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Writing for Social Media

How to write for social media and find your online community

Damien Walter

on 2 March 2011

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Transcript of Writing for Social Media

The End Roles in online communities Community Writing for Social Media How to find your online... com·mu·ni·ty   
[kuh-myoo-ni-tee] Show IPA
–noun, plural -ties.
a social group of any size whose members reside in a specific locality, share government, and often have a common cultural and historical heritage.
a locality inhabited by such a group.
a social, religious, occupational, or other group sharing common characteristics or interests and perceived or perceiving itself as distinct in some respect from the larger society within which it exists (usually preceded by the ): the business community; the community of scholars.
a group of associated nations sharing common interests or a common heritage: the community of Western europe.
Ecclesiastical . a group of men or women leading a common life according to a rule.
Ecology . an assemblage of interacting populations occupying a given area.
joint possession, enjoyment, liability, etc.: community of property.
similar character; agreement; identity: community of interests.
the community, the public; society: the needs of the community.
1325–75; < Latin commūnitās, equivalent to commūni ( s ) common + -tās -ty2 ; replacing Middle English comunete < Middle French < Latin as above

—Related forms
com·mu·ni·tal, adjective
pro·com·mu·nity, adjective

1. Community, hamlet, village, town, city are terms for groups of people living in somewhat close association, and usually under common rules. Community is a general term, and town is often loosely applied. A commonly accepted set of connotations envisages hamlet as a small group, village as a somewhat larger one, town still larger, and city as very large. Size is, however, not the true basis of differentiation, but properly sets off only hamlet. Incorporation, or the absence of it, and the type of government determine the classification of the others. 8. similarity, likeness. Geographic Virtual When you write you aRE TALKING to a... The better you know the community, the more they will listen. http://damiengwalter.com My name is Damien Walter. I write fantasy and literary fiction, published in print and online. I have my own blog at http://damiengwalter.com I write for major websites including The Guardian and IO9. So. Let's think about writing for a second. Writing is one of the oldest human technologies. Writing has evolved over time. At each stage of evolution, writing works a little differently. "The medium is the message." Mass media like newspapers meant that a few people could communicate to many. Social media like blogs mean that many people can communicate to many other people. In the social media age, a writer is just one person taking part in a conversation across a... There are many different definitions of 'Community'. In the age of social media, communities ar not limited by geography, they can form 'virtualy' online. But perhaps it is most useful to say that a community is any group of people who 'Communicate'. Online communities exist accross many platforms People belong to many communities, with different levels of engagement and interest in each. The territory of our virtual worlds is growing all the time! In such a massive world, how does a writer find their... Writing often fails in social media because it works with the assumptions of mass media Portals Aggregators Trusted Sources Practitioners Expatriates Stars Climbers Users Lurkers Online communities are made - not from blogs, forums or tweets - but from people, roles and relationships. Go on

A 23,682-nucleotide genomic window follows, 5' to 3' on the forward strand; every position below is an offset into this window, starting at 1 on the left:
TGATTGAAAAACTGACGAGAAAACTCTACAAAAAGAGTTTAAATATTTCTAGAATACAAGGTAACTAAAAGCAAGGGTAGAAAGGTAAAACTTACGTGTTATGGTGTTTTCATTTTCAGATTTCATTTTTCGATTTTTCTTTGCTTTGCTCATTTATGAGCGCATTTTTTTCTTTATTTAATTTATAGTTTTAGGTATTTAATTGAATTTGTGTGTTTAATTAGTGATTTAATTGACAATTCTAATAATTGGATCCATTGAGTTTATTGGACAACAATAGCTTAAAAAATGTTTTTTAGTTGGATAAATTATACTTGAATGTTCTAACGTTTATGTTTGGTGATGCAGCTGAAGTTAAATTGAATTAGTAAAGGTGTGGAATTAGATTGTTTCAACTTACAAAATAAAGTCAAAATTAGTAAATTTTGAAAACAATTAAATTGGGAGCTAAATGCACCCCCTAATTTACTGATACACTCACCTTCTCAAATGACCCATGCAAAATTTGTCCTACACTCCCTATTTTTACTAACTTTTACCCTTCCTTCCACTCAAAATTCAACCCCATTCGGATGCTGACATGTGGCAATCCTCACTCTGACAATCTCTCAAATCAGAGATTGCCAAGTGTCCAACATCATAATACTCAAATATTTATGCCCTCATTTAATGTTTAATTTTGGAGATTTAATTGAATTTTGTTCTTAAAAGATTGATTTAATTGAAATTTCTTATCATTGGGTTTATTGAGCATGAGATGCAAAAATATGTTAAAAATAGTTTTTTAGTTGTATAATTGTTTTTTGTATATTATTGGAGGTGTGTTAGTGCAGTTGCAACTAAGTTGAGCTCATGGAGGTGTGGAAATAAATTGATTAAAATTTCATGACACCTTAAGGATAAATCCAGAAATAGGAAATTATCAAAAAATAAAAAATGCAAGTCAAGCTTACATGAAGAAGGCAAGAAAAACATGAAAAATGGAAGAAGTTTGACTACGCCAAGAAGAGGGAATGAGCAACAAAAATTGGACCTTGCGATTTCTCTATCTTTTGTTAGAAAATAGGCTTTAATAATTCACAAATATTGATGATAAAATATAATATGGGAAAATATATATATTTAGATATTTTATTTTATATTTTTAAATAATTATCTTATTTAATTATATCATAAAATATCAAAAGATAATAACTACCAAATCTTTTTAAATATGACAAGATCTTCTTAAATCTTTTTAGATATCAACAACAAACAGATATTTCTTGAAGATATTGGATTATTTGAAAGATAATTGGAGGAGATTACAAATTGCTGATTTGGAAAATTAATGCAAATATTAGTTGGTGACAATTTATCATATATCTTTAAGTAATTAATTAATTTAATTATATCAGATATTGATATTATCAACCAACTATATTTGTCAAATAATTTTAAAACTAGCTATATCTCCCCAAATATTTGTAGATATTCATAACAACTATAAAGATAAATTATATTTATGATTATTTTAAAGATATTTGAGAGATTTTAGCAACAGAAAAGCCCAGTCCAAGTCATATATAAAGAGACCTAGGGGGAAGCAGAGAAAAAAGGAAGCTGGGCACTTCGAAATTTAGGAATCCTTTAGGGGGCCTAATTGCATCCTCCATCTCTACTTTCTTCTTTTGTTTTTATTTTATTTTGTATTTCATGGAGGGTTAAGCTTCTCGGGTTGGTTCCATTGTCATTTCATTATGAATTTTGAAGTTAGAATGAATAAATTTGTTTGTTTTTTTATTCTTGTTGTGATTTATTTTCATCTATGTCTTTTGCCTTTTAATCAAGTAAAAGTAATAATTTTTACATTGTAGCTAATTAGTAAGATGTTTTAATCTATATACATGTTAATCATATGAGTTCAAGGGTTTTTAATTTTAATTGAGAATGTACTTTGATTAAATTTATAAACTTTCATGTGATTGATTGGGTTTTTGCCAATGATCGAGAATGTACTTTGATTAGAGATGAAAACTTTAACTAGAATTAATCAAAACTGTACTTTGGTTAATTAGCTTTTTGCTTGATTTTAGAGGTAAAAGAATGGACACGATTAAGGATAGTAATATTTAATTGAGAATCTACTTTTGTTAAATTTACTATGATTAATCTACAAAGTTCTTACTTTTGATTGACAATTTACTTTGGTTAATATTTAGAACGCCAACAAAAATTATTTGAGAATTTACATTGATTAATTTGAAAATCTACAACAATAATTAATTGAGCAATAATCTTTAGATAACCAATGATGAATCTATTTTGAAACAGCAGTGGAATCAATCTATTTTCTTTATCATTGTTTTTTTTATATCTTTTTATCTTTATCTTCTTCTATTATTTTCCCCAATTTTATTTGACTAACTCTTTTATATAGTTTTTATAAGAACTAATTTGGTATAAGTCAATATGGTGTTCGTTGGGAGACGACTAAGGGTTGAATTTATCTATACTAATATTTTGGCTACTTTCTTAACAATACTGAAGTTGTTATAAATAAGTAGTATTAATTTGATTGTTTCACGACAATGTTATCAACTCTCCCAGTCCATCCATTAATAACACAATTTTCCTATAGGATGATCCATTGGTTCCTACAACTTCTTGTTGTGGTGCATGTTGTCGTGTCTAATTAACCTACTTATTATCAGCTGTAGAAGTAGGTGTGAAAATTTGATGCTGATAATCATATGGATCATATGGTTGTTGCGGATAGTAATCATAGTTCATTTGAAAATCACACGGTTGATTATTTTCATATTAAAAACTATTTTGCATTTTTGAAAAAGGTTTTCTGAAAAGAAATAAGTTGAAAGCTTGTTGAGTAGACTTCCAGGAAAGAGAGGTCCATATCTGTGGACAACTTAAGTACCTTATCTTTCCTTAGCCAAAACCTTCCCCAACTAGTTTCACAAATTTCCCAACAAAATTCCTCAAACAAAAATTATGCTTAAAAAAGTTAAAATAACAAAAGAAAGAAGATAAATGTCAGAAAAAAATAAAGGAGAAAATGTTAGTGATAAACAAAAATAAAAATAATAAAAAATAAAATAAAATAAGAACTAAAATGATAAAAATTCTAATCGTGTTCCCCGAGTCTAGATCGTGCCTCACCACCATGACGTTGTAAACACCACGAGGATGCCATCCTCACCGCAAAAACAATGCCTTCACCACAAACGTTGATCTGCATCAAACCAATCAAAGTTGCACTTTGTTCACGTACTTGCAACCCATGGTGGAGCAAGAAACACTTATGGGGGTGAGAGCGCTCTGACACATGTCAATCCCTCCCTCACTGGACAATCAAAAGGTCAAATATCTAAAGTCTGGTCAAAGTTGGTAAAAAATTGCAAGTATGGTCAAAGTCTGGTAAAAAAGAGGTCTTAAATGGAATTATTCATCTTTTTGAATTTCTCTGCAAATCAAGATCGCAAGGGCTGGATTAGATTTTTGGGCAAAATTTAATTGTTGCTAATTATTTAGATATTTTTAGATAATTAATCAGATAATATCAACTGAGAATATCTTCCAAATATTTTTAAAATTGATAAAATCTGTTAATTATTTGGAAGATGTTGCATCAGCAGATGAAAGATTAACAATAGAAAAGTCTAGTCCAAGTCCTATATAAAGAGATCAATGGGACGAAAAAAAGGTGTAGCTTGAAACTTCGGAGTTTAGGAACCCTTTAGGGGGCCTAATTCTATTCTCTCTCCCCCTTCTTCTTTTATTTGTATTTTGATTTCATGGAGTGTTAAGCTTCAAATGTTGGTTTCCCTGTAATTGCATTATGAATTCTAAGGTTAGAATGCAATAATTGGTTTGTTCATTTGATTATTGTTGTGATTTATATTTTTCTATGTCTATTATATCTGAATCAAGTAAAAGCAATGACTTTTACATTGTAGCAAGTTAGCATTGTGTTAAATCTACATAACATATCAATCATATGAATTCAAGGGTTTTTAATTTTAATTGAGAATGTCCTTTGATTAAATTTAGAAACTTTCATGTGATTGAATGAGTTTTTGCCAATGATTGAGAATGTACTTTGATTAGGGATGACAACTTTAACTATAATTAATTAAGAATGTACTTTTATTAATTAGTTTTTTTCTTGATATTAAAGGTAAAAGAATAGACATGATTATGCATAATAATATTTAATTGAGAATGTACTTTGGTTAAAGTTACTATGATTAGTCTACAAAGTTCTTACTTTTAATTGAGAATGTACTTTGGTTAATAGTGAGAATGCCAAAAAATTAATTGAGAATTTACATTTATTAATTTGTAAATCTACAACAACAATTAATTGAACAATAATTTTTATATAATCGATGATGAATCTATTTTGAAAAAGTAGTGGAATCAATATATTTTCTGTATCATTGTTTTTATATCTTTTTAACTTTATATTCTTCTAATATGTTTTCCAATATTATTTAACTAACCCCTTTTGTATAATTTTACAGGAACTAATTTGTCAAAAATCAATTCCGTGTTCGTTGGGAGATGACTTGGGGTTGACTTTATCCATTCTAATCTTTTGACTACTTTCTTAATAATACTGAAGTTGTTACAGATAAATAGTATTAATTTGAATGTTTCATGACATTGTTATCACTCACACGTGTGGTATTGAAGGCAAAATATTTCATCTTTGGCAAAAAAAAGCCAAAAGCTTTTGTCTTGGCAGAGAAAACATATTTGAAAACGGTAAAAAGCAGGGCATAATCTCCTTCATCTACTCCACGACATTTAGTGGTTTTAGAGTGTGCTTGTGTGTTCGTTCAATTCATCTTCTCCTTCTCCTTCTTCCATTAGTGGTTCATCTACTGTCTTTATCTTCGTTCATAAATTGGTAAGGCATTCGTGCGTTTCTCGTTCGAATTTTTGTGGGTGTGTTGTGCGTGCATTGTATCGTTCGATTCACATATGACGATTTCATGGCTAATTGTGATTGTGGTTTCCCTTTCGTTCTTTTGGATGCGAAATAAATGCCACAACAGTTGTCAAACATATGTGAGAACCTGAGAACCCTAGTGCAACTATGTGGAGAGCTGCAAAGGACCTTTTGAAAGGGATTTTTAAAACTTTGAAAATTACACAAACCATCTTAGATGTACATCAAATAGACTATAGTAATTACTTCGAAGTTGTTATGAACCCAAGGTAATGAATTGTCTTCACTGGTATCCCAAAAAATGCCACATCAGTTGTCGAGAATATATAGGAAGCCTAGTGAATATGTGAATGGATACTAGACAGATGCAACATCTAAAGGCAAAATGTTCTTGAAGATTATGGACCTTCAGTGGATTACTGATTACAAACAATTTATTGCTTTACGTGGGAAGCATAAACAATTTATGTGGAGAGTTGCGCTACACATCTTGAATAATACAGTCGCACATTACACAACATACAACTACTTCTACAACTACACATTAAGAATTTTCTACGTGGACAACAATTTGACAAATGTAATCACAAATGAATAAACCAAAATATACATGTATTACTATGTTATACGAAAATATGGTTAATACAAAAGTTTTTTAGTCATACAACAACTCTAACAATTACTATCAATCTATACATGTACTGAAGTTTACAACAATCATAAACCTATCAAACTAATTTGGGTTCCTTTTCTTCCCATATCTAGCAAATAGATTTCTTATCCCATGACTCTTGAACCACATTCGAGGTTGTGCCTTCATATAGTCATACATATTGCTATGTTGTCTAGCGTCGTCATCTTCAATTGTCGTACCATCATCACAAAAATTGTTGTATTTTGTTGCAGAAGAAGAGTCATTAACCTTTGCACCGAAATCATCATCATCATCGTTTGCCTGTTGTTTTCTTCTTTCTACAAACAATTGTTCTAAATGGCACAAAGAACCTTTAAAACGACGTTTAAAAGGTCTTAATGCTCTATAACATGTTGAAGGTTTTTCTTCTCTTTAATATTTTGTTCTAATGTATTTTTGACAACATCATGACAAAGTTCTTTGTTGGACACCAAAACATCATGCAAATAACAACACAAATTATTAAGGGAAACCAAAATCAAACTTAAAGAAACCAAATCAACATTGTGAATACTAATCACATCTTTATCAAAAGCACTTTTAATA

Pick one
Google it An online community can form around almost anything. Pick an activity, interest or issue, and there will be a community for it. What is your community ?
what is your role ?
Can your role change ? What you write = what you do How you relate to a community affects how it relates to you.

Start arguments and create fights and you will certainly be noticed.

Spend time getting to know and helping people and you will earn respect.

Solve a problem shared by the community and you will be rewarded. Leverage - you can use Twitter / Facebook and other platforms to bring your community to you.

Conversation - do not lecture your community. Use open questions, encourage debate, leave room for disagreement.

Threshold issues - everyone in your community is at different learning thresholds. Certain issues repeat at each level of development.

Research - use your community as a source of wisdom. Develop your research in discussion with your community.

Cliques - communities form within communities. Sometimes you can join in with these, sometimes you should avoid them Ideas spread viralLy
They can be engineered
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